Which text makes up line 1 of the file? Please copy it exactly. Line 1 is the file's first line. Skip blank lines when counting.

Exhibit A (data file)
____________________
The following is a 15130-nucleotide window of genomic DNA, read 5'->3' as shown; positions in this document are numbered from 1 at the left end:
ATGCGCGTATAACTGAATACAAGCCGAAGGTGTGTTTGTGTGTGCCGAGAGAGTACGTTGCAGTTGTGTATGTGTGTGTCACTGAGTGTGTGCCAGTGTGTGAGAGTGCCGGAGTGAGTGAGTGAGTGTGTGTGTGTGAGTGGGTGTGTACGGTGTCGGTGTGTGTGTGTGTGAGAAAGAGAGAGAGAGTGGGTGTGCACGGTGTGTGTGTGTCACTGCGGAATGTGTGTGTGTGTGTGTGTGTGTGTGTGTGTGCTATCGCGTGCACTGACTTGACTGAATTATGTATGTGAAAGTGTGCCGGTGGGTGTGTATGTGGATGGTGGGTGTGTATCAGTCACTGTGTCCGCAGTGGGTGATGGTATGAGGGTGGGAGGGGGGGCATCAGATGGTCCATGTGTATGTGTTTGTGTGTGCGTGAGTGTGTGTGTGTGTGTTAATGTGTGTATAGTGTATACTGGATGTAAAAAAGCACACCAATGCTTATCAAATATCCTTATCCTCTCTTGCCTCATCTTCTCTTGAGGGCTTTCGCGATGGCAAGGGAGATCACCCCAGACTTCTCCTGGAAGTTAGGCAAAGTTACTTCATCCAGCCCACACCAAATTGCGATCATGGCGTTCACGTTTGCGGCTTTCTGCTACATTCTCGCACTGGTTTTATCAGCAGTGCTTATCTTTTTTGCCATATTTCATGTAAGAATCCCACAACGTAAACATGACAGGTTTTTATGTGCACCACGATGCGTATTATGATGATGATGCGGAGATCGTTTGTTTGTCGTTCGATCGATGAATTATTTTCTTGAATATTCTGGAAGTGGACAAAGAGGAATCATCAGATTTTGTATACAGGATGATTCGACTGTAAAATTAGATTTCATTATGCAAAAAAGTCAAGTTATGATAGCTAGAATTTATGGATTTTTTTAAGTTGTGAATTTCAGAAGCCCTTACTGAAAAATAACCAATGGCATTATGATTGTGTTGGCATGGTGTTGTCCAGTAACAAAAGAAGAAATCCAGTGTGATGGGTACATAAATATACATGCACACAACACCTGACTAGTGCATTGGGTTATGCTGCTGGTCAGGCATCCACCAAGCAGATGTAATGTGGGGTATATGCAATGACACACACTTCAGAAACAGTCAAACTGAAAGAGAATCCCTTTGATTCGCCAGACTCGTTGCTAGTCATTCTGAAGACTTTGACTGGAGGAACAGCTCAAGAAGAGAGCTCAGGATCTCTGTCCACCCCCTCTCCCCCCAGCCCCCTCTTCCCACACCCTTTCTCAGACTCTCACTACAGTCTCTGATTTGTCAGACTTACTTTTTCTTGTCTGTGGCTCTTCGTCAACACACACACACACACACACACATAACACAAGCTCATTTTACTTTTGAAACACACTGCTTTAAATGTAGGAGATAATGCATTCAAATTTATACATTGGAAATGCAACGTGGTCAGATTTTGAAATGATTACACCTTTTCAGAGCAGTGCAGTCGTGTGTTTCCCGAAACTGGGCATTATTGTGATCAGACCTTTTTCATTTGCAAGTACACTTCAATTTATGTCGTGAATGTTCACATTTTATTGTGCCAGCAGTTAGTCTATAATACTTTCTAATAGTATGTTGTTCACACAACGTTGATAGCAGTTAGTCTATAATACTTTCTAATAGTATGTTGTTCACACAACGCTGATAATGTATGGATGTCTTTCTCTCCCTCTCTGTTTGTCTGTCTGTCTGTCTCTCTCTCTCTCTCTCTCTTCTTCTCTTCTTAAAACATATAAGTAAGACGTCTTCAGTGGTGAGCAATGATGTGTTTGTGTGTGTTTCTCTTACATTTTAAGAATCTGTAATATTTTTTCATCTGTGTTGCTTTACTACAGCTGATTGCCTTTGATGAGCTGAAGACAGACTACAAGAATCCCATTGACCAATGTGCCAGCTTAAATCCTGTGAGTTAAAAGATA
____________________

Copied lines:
The following is a 15130-nucleotide window of genomic DNA, read 5'->3' as shown; positions in this document are numbered from 1 at the left end: